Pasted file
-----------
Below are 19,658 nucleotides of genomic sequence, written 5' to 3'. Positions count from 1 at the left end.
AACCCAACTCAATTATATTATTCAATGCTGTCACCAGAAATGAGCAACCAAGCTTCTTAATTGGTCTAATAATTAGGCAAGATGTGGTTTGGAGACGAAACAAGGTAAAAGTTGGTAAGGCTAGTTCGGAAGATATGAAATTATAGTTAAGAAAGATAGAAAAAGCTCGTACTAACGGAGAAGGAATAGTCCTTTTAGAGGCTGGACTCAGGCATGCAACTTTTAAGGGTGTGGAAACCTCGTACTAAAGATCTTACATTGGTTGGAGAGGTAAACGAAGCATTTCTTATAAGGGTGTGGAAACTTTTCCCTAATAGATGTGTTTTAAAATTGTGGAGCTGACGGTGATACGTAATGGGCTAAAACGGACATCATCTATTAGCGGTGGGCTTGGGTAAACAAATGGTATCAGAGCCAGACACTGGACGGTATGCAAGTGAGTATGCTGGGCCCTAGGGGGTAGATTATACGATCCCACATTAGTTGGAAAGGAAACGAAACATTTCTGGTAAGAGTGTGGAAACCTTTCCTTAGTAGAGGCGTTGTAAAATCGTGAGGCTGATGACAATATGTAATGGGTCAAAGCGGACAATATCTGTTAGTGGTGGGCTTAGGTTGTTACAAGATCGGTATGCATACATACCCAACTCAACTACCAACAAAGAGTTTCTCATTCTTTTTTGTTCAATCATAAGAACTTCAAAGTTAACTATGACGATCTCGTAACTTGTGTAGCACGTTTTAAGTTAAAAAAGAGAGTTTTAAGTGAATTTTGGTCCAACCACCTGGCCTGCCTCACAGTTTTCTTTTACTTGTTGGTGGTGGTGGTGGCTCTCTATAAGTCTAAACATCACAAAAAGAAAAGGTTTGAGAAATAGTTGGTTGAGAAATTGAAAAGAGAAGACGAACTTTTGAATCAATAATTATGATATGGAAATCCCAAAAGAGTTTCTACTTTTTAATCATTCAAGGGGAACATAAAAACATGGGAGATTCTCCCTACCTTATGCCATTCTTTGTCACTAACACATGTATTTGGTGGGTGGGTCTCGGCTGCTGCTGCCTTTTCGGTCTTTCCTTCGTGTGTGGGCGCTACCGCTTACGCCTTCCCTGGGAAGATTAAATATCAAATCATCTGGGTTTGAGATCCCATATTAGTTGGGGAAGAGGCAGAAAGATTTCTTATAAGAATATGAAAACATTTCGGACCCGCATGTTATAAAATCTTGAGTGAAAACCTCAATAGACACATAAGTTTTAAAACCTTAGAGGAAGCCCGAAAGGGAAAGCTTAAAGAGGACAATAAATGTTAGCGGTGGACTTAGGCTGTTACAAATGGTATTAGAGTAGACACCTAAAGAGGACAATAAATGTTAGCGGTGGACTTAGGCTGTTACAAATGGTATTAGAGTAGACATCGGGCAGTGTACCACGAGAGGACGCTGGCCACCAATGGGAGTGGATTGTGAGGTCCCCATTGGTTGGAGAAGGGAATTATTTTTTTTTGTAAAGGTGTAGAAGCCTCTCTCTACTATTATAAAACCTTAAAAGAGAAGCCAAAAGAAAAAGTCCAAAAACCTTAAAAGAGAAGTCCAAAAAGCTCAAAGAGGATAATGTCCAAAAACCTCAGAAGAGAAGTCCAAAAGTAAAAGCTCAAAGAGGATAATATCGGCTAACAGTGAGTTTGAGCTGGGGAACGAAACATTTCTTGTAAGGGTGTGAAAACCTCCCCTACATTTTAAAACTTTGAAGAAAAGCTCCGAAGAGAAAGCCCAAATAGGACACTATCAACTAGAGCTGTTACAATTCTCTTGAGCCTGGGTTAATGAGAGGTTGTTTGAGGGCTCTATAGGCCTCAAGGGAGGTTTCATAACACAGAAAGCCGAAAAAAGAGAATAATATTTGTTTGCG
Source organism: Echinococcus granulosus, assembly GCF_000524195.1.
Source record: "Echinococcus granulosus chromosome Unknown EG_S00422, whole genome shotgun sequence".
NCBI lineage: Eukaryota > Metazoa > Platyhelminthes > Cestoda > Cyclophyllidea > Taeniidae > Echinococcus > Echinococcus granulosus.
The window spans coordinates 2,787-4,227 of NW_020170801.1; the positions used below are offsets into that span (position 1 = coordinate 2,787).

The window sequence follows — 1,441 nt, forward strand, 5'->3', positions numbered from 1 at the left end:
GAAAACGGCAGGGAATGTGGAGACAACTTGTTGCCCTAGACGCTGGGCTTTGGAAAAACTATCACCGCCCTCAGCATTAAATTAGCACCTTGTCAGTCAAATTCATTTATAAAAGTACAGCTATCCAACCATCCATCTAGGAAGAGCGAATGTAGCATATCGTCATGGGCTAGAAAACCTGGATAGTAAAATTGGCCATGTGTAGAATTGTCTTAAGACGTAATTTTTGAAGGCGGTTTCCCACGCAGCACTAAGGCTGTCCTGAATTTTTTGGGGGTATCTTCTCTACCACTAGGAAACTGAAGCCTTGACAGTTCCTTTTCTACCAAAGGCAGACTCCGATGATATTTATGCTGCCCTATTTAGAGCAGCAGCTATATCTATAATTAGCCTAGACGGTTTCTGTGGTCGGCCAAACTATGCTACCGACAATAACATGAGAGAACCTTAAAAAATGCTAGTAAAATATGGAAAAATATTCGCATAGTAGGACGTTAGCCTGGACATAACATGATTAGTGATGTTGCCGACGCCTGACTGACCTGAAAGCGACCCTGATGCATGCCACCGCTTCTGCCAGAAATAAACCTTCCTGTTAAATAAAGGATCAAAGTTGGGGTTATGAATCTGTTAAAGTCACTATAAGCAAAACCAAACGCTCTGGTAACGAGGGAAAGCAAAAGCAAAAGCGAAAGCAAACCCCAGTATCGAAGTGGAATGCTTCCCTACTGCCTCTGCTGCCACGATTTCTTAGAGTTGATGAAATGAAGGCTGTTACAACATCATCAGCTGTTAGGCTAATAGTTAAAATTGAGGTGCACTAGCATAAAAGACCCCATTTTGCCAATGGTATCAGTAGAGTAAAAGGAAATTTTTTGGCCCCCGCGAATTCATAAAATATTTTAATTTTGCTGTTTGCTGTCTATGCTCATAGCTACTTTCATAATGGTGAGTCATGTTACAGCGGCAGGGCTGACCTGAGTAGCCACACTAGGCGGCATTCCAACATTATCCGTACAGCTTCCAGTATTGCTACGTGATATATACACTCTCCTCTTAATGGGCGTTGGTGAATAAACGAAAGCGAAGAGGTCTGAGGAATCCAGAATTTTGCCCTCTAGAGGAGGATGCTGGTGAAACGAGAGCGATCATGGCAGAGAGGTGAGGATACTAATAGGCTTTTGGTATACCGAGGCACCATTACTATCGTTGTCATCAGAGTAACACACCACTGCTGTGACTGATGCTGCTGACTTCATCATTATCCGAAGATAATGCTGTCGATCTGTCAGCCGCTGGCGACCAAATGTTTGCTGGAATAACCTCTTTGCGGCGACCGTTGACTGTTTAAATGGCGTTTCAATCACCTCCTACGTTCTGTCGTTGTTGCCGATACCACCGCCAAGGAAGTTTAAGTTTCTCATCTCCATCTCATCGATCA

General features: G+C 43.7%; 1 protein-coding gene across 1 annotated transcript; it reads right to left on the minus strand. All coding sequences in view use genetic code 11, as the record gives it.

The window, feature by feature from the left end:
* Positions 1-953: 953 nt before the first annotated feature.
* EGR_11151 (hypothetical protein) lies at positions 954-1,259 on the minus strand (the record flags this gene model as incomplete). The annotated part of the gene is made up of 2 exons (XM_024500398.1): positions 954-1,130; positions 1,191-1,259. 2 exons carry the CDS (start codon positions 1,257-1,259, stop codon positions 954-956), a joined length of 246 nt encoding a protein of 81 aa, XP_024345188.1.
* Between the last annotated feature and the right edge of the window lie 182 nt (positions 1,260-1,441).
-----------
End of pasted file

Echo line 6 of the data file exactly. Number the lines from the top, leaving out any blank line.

The window spans coordinates 2,787-4,227 of NW_020170801.1; the positions used below are offsets into that span (position 1 = coordinate 2,787).